With continuing wars abroad, an ever-burgeoning national debt crisis and deliberate in-fighting amongst our nation’s elected leaders – it seems that our country is seemingly on a slow-simmer path to experiencing a complete meltdown.
The sad part of all of this for us as Americans is that we clearly understand how detrimental our inability to solve even the smallest of issues has the potential to completely undermine our existence as a nation – yet we insist on continuing the primitive practice of drawing lines in the sand, roaring at the top of our lungs and beating our chest preparing for battle, instead of sitting down and developing constructive solutions that solve and eliminate our common problems.
Almost every presidential candidate throughout the history of our nation has promised some sort of change in reference to how Washington D.C. conducts business. In fact, the theme for President Obama’s 2008 campaign was based solely on change – and though he has had some success, his key goals for change have yet to be reached.
The current field of GOP presidential candidates are (also) promising to change how business is done in the nation’s capital – but if President Obama has been unsuccessful in his efforts to tame our political process (a process that is over two centuries old), how can we realistically expect any one person to effectively change the direction of Washington D.C.?
It is going to take the citizens of this nation to change the direction of this nation. Our past and present bodies of elected officials have been fruitless in their attempts to “stay the course” that was established for us by our founding fathers. In result, our government is diminishing right before our eyes, and if we do not change directions soon, our deteriorating democracy may quickly reach a point of no return.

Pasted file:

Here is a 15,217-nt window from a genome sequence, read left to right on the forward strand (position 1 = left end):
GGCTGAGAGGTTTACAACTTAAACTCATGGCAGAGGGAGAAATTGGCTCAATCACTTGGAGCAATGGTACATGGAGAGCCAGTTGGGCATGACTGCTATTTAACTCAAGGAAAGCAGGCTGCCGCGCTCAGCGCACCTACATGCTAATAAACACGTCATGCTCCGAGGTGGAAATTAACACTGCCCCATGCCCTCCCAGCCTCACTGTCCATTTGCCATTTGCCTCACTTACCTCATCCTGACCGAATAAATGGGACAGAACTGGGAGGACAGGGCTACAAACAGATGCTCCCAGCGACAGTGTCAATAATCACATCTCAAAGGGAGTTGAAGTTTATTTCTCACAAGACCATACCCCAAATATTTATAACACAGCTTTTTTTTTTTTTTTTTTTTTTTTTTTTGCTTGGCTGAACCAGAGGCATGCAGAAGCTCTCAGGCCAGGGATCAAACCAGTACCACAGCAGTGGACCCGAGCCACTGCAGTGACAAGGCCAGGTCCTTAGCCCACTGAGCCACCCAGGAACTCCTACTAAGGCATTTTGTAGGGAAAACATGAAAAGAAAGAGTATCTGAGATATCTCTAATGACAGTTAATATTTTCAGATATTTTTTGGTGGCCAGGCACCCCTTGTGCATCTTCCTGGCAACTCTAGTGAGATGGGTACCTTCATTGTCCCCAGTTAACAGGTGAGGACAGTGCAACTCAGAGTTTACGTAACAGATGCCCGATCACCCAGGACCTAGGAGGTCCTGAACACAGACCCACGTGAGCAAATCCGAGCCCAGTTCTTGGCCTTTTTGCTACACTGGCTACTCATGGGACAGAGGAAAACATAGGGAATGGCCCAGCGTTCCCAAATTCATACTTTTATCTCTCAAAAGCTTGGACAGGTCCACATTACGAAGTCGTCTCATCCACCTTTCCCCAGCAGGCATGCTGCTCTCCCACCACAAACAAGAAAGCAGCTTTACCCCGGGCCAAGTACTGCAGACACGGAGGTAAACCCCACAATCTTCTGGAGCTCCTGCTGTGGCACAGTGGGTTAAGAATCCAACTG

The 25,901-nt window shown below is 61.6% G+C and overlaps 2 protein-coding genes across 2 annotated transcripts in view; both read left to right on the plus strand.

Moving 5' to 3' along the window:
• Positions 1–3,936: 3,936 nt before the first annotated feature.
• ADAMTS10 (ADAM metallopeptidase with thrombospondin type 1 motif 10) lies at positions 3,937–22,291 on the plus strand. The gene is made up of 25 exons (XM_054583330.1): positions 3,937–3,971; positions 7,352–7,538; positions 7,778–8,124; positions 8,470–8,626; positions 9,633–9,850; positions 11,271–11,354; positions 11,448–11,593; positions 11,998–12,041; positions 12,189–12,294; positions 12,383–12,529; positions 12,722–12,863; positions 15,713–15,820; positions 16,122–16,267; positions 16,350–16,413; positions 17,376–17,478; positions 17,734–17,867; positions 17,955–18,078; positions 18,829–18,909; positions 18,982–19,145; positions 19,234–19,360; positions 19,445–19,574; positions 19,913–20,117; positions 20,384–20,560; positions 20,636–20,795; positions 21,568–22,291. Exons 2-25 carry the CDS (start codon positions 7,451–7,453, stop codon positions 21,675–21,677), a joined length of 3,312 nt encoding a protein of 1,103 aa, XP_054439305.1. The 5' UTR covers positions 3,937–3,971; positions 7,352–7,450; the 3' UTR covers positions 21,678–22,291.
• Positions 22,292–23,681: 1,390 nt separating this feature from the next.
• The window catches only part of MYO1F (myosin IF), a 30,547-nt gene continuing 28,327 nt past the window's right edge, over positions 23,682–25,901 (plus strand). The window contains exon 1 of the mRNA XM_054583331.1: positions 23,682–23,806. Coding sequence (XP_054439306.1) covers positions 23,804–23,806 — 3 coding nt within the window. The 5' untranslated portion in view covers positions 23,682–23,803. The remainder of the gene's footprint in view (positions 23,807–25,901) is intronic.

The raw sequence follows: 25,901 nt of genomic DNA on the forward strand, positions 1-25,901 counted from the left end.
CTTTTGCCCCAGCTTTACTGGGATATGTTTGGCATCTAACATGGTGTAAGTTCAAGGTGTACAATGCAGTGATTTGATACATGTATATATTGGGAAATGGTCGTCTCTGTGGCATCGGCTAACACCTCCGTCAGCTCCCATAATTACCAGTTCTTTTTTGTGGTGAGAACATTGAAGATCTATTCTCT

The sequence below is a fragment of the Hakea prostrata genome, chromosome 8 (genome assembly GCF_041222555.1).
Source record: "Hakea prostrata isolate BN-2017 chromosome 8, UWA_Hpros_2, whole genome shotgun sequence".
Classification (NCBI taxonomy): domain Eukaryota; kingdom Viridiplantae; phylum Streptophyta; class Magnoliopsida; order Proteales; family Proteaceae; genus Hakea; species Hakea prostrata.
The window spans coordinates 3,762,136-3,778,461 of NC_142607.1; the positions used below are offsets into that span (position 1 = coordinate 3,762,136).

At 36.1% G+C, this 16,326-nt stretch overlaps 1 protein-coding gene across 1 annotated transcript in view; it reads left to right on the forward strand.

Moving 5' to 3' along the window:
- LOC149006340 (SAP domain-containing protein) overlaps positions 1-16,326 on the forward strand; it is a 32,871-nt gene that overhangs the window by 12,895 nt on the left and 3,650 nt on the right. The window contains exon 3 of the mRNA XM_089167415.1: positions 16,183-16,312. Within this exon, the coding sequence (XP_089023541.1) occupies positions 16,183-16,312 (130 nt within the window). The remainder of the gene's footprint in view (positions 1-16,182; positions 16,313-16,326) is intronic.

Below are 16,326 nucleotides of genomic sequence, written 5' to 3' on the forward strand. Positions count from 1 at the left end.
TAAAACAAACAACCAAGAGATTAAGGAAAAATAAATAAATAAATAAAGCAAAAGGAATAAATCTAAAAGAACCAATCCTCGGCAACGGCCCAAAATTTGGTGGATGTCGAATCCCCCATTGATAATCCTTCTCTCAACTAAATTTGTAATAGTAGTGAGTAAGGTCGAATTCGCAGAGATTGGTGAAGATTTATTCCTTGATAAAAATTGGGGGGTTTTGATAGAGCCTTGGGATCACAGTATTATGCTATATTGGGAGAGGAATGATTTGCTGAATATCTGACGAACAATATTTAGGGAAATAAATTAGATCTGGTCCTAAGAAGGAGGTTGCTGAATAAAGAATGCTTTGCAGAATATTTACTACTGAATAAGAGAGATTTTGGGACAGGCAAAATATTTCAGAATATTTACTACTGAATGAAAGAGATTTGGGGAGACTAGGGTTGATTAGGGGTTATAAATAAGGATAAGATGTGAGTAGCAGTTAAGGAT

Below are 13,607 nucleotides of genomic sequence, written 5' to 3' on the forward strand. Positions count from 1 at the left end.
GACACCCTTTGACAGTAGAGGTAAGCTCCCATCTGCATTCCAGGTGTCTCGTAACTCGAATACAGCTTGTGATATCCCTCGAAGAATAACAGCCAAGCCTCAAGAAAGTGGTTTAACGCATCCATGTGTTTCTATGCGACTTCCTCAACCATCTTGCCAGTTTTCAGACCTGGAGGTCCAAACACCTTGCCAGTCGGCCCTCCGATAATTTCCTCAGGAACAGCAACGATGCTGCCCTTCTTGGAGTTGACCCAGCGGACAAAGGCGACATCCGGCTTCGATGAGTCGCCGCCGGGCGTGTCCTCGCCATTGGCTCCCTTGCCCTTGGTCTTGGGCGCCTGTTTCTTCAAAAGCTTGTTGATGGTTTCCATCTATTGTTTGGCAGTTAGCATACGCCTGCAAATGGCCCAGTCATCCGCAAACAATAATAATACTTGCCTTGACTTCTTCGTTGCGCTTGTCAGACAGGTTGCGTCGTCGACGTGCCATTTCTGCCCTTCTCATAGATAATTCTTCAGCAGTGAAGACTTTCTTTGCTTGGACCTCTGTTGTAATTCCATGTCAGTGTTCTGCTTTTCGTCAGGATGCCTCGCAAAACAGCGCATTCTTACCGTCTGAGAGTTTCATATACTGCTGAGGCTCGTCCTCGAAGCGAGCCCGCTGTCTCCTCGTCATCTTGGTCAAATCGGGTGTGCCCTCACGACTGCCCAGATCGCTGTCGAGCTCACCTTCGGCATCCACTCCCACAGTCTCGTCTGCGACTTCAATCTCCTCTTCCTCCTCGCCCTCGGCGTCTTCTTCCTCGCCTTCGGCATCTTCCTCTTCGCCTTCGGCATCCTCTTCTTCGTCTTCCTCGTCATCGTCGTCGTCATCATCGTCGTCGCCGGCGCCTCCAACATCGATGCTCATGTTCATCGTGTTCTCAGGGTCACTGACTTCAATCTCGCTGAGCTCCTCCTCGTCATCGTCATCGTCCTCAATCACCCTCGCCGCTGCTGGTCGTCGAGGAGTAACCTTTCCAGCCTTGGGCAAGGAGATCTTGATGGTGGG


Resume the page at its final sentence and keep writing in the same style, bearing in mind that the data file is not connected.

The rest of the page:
As Americans, we are far from having the strength in numbers that we need to solve our nation’s problems. We lack the strength to solve these problems because we consistently refuse to work together.
It does not make sense that the problems (and politics) we are grappling with today date all the way back to the founding of our nation.
And because we as Americans have not (to date) developed a strategy that allows us to work together at any level, the problems we face as a nation are growing in strength with each passing day.
The votes we cast to elect our president(s) will not change the politics of our existing government. If we want our government to change…if we want Washington D.C. to change – WE have to change.
Until we as Americans exercise the courage to make the decision and effort to work together, do not expect President Obama or any other president after him to change Washington D.C. – or change the direction of this nation.